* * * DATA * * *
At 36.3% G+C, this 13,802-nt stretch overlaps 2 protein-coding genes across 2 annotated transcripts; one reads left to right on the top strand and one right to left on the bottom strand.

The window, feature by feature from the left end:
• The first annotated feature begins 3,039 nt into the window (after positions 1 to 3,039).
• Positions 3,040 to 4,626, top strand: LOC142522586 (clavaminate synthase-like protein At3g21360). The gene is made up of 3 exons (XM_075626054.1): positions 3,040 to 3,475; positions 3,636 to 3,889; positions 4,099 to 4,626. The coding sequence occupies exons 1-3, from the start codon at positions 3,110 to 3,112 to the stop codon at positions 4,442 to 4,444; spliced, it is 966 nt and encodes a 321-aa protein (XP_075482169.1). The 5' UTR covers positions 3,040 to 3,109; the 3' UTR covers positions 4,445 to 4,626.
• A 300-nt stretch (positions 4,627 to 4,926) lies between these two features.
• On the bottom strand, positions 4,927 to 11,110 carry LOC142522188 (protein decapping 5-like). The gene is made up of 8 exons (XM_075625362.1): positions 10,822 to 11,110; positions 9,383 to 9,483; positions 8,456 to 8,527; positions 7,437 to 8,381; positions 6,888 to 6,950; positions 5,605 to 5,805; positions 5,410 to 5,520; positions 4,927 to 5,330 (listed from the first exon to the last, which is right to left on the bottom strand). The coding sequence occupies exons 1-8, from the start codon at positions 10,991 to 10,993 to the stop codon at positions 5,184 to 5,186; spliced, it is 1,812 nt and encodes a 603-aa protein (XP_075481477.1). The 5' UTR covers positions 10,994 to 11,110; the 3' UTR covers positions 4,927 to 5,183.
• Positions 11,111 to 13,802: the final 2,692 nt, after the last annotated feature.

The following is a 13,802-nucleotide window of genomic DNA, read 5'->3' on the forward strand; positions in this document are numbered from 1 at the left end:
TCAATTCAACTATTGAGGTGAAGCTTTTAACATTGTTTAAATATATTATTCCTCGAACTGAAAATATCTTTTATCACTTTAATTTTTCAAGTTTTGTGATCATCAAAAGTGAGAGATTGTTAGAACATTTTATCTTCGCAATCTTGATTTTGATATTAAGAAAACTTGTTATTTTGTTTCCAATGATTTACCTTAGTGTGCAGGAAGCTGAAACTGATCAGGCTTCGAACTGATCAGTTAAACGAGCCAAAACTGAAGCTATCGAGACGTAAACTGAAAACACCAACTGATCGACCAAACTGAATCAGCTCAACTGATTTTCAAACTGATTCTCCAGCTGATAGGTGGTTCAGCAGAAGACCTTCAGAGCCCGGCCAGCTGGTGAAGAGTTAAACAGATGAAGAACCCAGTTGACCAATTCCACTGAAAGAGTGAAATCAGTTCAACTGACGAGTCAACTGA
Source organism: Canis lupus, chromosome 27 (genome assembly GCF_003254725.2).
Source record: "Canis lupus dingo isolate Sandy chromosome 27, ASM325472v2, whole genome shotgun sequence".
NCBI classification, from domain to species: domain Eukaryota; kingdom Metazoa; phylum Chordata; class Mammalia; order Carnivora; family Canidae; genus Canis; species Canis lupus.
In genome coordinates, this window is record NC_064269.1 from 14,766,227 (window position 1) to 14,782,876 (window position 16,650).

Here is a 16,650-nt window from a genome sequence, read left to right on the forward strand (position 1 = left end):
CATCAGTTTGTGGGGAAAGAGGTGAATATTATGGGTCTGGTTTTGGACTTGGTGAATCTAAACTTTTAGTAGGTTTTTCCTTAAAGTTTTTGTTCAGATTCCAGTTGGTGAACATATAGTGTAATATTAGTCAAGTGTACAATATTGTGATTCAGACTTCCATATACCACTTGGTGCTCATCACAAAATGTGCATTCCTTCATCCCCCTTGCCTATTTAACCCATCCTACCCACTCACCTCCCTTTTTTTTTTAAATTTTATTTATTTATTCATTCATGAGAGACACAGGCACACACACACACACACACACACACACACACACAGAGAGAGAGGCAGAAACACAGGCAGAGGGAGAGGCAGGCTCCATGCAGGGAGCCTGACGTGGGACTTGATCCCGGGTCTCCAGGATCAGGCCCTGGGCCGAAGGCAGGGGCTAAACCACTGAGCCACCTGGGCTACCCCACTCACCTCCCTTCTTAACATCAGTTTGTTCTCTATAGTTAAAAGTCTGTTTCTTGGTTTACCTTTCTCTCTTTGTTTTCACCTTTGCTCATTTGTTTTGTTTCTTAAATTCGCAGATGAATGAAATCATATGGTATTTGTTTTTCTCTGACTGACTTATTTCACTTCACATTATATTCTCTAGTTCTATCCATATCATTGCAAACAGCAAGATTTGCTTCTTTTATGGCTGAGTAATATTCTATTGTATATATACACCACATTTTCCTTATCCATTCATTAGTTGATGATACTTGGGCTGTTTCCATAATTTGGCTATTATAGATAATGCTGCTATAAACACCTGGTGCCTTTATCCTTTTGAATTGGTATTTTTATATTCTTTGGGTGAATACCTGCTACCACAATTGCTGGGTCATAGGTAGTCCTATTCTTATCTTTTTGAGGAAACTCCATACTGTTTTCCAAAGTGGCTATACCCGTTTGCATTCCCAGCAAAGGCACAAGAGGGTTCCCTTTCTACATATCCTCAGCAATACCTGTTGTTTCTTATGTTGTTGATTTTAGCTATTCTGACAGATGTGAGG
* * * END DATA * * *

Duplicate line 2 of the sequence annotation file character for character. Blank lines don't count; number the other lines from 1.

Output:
The window, feature by feature from the left end: